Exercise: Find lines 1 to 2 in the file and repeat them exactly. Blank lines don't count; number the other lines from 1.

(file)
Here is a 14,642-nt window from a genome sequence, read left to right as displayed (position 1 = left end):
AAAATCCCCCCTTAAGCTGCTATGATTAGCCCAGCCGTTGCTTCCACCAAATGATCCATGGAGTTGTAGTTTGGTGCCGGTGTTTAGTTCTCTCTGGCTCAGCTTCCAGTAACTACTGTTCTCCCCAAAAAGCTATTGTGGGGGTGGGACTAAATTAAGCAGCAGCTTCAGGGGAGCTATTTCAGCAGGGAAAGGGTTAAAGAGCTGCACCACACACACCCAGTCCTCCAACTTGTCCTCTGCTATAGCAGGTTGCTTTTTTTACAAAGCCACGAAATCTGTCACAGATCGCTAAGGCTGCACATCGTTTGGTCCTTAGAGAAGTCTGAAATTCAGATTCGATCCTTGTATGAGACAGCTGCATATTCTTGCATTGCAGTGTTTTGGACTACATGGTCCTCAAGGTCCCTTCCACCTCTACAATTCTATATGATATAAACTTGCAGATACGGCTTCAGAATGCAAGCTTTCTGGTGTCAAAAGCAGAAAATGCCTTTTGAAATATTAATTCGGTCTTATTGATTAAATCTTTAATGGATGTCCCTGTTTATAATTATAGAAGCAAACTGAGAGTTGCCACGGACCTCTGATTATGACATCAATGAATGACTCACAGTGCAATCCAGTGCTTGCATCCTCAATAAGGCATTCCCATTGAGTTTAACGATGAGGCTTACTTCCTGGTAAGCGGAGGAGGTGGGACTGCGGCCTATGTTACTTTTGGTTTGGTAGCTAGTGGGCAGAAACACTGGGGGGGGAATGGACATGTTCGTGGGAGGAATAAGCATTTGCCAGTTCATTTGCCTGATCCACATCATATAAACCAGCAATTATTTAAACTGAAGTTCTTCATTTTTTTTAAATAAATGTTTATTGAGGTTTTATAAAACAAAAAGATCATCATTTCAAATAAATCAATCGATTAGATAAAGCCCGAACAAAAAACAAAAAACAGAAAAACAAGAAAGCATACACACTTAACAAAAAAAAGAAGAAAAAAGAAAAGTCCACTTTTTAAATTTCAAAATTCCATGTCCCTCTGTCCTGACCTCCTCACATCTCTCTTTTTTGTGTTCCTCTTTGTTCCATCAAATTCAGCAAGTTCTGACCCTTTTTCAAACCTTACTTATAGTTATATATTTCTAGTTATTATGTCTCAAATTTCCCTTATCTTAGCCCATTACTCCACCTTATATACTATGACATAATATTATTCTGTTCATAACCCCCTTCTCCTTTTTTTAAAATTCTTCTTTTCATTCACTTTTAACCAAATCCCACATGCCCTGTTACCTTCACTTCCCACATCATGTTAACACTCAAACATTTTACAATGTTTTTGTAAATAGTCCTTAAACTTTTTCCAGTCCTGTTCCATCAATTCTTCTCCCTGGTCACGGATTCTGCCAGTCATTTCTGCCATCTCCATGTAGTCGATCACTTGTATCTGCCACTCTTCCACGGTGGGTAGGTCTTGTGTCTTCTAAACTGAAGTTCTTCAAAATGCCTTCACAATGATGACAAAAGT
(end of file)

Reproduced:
Here is a 14,642-nt window from a genome sequence, read left to right as displayed (position 1 = left end):
AAAATCCCCCCTTAAGCTGCTATGATTAGCCCAGCCGTTGCTTCCACCAAATGATCCATGGAGTTGTAGTTTGGTGCCGGTGTTTAGTTCTCTCTGGCTCAGCTTCCAGTAACTACTGTTCTCCCCAAAAAGCTATTGTGGGGGTGGGACTAAATTAAGCAGCAGCTTCAGGGGAGCTATTTCAGCAGGGAAAGGGTTAAAGAGCTGCACCACACACACCCAGTCCTCCAACTTGTCCTCTGCTATAGCAGGTTGCTTTTTTTACAAAGCCACGAAATCTGTCACAGATCGCTAAGGCTGCACATCGTTTGGTCCTTAGAGAAGTCTGAAATTCAGATTCGATCCTTGTATGAGACAGCTGCATATTCTTGCATTGCAGTGTTTTGGACTACATGGTCCTCAAGGTCCCTTCCACCTCTACAATTCTATATGATATAAACTTGCAGATACGGCTTCAGAATGCAAGCTTTCTGGTGTCAAAAGCAGAAAATGCCTTTTGAAATATTAATTCGGTCTTATTGATTAAATCTTTAATGGATGTCCCTGTTTATAATTATAGAAGCAAACTGAGAGTTGCCACGGACCTCTGATTATGACATCAATGAATGACTCACAGTGCAATCCAGTGCTTGCATCCTCAATAAGGCATTCCCATTGAGTTTAACGATGAGGCTTACTTCCTGGTAAGCGGAGGAGGTGGGACTGCGGCCTATGTTACTTTTGGTTTGGTAGCTAGTGGGCAGAAACACTGGGGGGGGAATGGACATGTTCGTGGGAGGAATAAGCATTTGCCAGTTCATTTGCCTGATCCACATCATATAAACCAGCAATTATTTAAACTGAAGTTCTTCATTTTTTTTAAATAAATGTTTATTGAGGTTTTATAAAACAAAAAGATCATCATTTCAAATAAATCAATCGATTAGATAAAGCCCGAACAAAAAACAAAAAACAGAAAAACAAGAAAGCATACACACTTAACAAAAAAAAGAAGAAAAAAGAAAAGTCCACTTTTTAAATTTCAAAATTCCATGTCCCTCTGTCCTGACCTCCTCACATCTCTCTTTTTTGTGTTCCTCTTTGTTCCATCAAATTCAGCAAGTTCTGACCCTTTTTCAAACCTTACTTATAGTTATATATTTCTAGTTATTATGTCTCAAATTTCCCTTATCTTAGCCCATTACTCCACCTTATATACTATGACATAATATTATTCTGTTCATAACCCCCTTCTCCTTTTTTTAAAATTCTTCTTTTCATTCACTTTTAACCAAATCCCACATGCCCTGTTACCTTCACTTCCCACATCATGTTAACACTCAAACATTTTACAATGTTTTTGTAAATAGTCCTTAAACTTTTTCCAGTCCTGTTCCATCAATTCTTCTCCCTGGTCACGGATTCTGCCAGTCATTTCTGCCATCTCCATGTAGTCGATCACTTGTATCTGCCACTCTTCCACGGTGGGTAGGTCTTGTGTCTTCTAAACTGAAGTTCTTCAAAATGCCTTCACAATGATGACAAAAGT